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Originally Posted By: WyrTwister
Been watching some YouTube videos about these engines and the amount of boost they ran . I figure all of you know , the more boost you run , potentially , the more hp , all things being equal . Untill something comes apart . The main comparison was between the Merlin engine in the P51 Mustangs , and various British planes . And the engines used in the BF-109 . I guess the bottom ends were mostly strong enough not to be the limiting factor . Apparently the biggest limiting factor was detonation . Apparently , the generally Allies had higher octane fuel . This allowed them to run higher boost , resulting in higher HP . The supercharger design played a part too . And they could be optimized for a specific altitude range . Some engines used 2 speed superchargers , also . Then I watched a video about water / methanol injection . Apparently , this was used in some models of German engines / planes . The net result was the ability to run higher boost , before the onset of detonation . Can not remember if any Allied planes use WM injection ? On a slightly different subject , I read some early jets used water injection , on take off , I think . I found all this interesting .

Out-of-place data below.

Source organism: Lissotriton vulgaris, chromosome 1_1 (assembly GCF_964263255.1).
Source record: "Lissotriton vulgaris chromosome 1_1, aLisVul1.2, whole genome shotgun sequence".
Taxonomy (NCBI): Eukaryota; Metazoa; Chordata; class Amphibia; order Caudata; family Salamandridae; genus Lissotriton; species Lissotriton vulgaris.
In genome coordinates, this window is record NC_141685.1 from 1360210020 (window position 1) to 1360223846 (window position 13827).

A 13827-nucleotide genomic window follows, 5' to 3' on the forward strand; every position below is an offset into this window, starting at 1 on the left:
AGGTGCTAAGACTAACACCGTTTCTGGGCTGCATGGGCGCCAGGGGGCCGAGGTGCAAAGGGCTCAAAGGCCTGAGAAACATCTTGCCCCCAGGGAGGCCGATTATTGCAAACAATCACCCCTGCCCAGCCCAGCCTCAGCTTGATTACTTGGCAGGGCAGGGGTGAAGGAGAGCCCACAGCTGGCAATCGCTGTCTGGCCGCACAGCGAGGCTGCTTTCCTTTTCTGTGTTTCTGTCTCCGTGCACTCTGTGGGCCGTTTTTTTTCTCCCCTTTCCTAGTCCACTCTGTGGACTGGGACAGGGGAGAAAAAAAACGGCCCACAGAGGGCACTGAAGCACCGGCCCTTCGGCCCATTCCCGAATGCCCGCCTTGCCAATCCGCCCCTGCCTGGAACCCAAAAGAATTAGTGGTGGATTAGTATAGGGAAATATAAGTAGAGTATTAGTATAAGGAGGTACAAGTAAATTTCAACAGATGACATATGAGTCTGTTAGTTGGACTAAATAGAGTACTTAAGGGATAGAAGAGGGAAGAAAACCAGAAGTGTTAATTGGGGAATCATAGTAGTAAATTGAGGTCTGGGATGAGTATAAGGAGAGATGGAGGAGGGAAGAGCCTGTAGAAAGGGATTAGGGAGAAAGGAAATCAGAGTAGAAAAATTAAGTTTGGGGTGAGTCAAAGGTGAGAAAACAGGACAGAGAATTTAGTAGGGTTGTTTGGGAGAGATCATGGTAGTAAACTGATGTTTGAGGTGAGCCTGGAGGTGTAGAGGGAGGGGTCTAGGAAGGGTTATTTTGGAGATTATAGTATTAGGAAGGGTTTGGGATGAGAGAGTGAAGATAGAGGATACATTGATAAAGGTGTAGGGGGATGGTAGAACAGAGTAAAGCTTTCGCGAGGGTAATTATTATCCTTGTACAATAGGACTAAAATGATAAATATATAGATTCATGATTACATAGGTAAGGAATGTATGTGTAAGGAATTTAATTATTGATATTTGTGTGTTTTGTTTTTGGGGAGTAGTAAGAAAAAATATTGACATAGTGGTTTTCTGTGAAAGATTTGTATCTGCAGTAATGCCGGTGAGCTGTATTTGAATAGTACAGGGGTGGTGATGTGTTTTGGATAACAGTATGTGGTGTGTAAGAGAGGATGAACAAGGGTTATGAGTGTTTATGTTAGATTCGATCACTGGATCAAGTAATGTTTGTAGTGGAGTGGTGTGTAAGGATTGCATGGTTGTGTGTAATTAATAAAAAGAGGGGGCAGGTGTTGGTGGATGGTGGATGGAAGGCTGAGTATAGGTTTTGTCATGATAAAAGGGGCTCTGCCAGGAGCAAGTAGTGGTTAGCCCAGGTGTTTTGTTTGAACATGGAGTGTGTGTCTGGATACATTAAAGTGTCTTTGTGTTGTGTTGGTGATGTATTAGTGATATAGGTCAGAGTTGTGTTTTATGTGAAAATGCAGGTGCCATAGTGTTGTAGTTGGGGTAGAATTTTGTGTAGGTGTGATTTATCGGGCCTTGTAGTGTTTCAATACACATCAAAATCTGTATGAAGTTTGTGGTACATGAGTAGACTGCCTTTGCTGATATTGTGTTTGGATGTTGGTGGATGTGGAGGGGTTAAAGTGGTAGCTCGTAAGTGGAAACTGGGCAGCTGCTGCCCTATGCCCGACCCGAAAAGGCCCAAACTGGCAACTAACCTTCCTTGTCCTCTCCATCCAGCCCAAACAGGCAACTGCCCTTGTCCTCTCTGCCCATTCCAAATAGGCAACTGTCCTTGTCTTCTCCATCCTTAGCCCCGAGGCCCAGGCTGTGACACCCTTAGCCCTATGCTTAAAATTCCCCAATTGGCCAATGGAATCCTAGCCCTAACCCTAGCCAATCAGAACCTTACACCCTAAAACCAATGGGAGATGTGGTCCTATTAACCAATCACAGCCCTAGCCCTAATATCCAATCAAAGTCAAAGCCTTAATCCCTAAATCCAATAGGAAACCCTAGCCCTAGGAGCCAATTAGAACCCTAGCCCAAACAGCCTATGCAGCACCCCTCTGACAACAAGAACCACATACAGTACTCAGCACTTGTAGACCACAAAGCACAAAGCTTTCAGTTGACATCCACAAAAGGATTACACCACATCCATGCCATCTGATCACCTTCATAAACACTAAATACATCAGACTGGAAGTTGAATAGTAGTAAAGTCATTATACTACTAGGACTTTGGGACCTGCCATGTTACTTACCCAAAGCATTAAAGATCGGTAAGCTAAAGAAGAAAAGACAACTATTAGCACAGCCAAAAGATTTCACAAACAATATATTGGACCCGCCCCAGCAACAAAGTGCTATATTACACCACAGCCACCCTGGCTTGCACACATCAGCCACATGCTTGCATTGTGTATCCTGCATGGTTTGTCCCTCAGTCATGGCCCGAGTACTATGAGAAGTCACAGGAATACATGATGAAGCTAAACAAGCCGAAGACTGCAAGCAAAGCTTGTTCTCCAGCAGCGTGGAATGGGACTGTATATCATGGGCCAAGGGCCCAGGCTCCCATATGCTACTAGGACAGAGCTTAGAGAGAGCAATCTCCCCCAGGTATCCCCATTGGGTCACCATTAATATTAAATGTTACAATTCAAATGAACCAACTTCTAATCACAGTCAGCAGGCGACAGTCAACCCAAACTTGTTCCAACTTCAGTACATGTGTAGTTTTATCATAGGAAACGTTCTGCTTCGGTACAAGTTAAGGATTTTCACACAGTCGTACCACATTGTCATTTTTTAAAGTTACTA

Convair 880s and I think 990s in late 50s and 60s had water injection to augment takeoff thrust. TWA called them "water rwagons." Watched many a Convair smoking out of Albuquerque.
 
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This can get really complicated. This really helps explain boost and manifold pressure. Takeoff power in the P-51 always impressed me at 3,000 RPM with 61" of manifold pressure.
 

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Good video - I wouldn't agree with his statement that supercharging was added to increase sea level power - it was more a matter of adding back lost power at altitude. That's why the two stage supercharger was so important. Hence the "high" and "low" blower... I also appreciate that the placard limit is for a "Packard V-1650-7" The photos (airplanes and engines) are mostly taken in the USAF museum, in Dayton, OH. Well worth the visit.
 
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thank you i really enjoyed that. my only experience with blowers. was a friend had one on a street rod. he told me that when set up for a street rod it will not make boost with normal driving . until l you put a load on it. as the engine will eat all the air going into it. BUT the full race blower is a lot different.